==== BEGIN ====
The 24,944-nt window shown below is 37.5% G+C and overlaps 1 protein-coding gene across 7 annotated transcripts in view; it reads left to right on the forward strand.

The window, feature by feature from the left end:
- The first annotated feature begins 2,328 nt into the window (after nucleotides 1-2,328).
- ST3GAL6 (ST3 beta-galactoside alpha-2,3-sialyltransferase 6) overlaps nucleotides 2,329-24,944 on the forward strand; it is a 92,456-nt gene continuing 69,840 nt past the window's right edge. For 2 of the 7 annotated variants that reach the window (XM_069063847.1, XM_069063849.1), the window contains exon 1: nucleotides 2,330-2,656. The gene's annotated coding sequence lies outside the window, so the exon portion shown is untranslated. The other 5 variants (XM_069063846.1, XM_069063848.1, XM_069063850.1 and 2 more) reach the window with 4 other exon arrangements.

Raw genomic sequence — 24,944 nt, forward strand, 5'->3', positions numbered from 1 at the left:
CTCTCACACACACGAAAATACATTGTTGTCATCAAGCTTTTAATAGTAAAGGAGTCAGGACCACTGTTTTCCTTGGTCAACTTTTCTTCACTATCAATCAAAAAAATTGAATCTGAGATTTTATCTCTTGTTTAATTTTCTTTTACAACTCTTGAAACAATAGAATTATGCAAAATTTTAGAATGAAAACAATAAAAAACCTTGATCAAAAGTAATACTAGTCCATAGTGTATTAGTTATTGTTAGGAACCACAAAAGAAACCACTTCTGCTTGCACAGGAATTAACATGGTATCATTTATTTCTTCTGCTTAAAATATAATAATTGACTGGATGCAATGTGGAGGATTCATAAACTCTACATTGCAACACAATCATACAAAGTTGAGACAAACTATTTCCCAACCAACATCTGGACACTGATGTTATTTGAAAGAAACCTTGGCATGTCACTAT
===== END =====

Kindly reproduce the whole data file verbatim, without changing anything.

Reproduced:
The 24,944-nt window shown below is 37.5% G+C and overlaps 1 protein-coding gene across 7 annotated transcripts in view; it reads left to right on the forward strand.

The window, feature by feature from the left end:
- The first annotated feature begins 2,328 nt into the window (after nucleotides 1-2,328).
- ST3GAL6 (ST3 beta-galactoside alpha-2,3-sialyltransferase 6) overlaps nucleotides 2,329-24,944 on the forward strand; it is a 92,456-nt gene continuing 69,840 nt past the window's right edge. For 2 of the 7 annotated variants that reach the window (XM_069063847.1, XM_069063849.1), the window contains exon 1: nucleotides 2,330-2,656. The gene's annotated coding sequence lies outside the window, so the exon portion shown is untranslated. The other 5 variants (XM_069063846.1, XM_069063848.1, XM_069063850.1 and 2 more) reach the window with 4 other exon arrangements.

Raw genomic sequence — 24,944 nt, forward strand, 5'->3', positions numbered from 1 at the left:
CTCTCACACACACGAAAATACATTGTTGTCATCAAGCTTTTAATAGTAAAGGAGTCAGGACCACTGTTTTCCTTGGTCAACTTTTCTTCACTATCAATCAAAAAAATTGAATCTGAGATTTTATCTCTTGTTTAATTTTCTTTTACAACTCTTGAAACAATAGAATTATGCAAAATTTTAGAATGAAAACAATAAAAAACCTTGATCAAAAGTAATACTAGTCCATAGTGTATTAGTTATTGTTAGGAACCACAAAAGAAACCACTTCTGCTTGCACAGGAATTAACATGGTATCATTTATTTCTTCTGCTTAAAATATAATAATTGACTGGATGCAATGTGGAGGATTCATAAACTCTACATTGCAACACAATCATACAAAGTTGAGACAAACTATTTCCCAACCAACATCTGGACACTGATGTTATTTGAAAGAAACCTTGGCATGTCACTAT